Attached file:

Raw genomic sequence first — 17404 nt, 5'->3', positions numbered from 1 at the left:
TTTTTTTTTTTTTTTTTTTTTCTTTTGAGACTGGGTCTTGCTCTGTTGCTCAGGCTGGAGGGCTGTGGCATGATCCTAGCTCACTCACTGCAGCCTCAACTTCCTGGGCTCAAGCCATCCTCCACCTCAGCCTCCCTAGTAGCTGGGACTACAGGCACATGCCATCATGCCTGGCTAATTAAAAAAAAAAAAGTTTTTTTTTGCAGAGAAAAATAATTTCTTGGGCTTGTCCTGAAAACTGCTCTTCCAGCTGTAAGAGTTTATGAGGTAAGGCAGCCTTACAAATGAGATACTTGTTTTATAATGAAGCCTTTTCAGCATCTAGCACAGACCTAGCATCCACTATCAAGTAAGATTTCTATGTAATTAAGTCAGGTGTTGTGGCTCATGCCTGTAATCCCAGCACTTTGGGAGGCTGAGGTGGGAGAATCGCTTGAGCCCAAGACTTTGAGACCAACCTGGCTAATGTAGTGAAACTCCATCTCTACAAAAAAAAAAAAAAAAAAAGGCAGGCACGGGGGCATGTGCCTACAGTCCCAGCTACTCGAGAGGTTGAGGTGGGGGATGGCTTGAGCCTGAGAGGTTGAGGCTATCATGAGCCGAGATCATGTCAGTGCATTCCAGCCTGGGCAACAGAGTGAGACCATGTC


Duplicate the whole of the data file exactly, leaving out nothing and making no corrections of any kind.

Raw genomic sequence first — 17404 nt, 5'->3', positions numbered from 1 at the left:
TTTTTTTTTTTTTTTTTTTTTCTTTTGAGACTGGGTCTTGCTCTGTTGCTCAGGCTGGAGGGCTGTGGCATGATCCTAGCTCACTCACTGCAGCCTCAACTTCCTGGGCTCAAGCCATCCTCCACCTCAGCCTCCCTAGTAGCTGGGACTACAGGCACATGCCATCATGCCTGGCTAATTAAAAAAAAAAAAGTTTTTTTTTGCAGAGAAAAATAATTTCTTGGGCTTGTCCTGAAAACTGCTCTTCCAGCTGTAAGAGTTTATGAGGTAAGGCAGCCTTACAAATGAGATACTTGTTTTATAATGAAGCCTTTTCAGCATCTAGCACAGACCTAGCATCCACTATCAAGTAAGATTTCTATGTAATTAAGTCAGGTGTTGTGGCTCATGCCTGTAATCCCAGCACTTTGGGAGGCTGAGGTGGGAGAATCGCTTGAGCCCAAGACTTTGAGACCAACCTGGCTAATGTAGTGAAACTCCATCTCTACAAAAAAAAAAAAAAAAAAAGGCAGGCACGGGGGCATGTGCCTACAGTCCCAGCTACTCGAGAGGTTGAGGTGGGGGATGGCTTGAGCCTGAGAGGTTGAGGCTATCATGAGCCGAGATCATGTCAGTGCATTCCAGCCTGGGCAACAGAGTGAGACCATGTC